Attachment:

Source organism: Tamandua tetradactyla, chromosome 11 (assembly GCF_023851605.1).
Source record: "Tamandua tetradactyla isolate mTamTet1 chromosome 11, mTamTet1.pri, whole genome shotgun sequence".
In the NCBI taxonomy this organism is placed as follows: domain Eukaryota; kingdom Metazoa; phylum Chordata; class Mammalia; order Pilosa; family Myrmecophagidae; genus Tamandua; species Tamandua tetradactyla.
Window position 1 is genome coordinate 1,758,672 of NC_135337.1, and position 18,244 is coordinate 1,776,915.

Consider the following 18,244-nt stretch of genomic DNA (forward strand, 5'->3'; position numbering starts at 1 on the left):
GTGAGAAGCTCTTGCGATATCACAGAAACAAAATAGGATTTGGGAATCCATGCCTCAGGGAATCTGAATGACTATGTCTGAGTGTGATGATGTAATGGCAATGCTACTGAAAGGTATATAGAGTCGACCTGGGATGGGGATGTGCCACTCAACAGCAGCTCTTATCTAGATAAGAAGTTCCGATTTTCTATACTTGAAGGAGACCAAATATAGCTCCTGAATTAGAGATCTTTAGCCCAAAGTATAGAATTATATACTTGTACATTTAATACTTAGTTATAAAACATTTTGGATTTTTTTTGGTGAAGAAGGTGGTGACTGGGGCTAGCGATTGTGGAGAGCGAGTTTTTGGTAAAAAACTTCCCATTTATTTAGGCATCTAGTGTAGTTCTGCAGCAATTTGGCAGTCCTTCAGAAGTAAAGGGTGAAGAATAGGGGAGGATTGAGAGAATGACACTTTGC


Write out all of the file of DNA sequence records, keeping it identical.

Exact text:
Source organism: Tamandua tetradactyla, chromosome 11 (assembly GCF_023851605.1).
Source record: "Tamandua tetradactyla isolate mTamTet1 chromosome 11, mTamTet1.pri, whole genome shotgun sequence".
In the NCBI taxonomy this organism is placed as follows: domain Eukaryota; kingdom Metazoa; phylum Chordata; class Mammalia; order Pilosa; family Myrmecophagidae; genus Tamandua; species Tamandua tetradactyla.
Window position 1 is genome coordinate 1,758,672 of NC_135337.1, and position 18,244 is coordinate 1,776,915.

Consider the following 18,244-nt stretch of genomic DNA (forward strand, 5'->3'; position numbering starts at 1 on the left):
GTGAGAAGCTCTTGCGATATCACAGAAACAAAATAGGATTTGGGAATCCATGCCTCAGGGAATCTGAATGACTATGTCTGAGTGTGATGATGTAATGGCAATGCTACTGAAAGGTATATAGAGTCGACCTGGGATGGGGATGTGCCACTCAACAGCAGCTCTTATCTAGATAAGAAGTTCCGATTTTCTATACTTGAAGGAGACCAAATATAGCTCCTGAATTAGAGATCTTTAGCCCAAAGTATAGAATTATATACTTGTACATTTAATACTTAGTTATAAAACATTTTGGATTTTTTTTGGTGAAGAAGGTGGTGACTGGGGCTAGCGATTGTGGAGAGCGAGTTTTTGGTAAAAAACTTCCCATTTATTTAGGCATCTAGTGTAGTTCTGCAGCAATTTGGCAGTCCTTCAGAAGTAAAGGGTGAAGAATAGGGGAGGATTGAGAGAATGACACTTTGC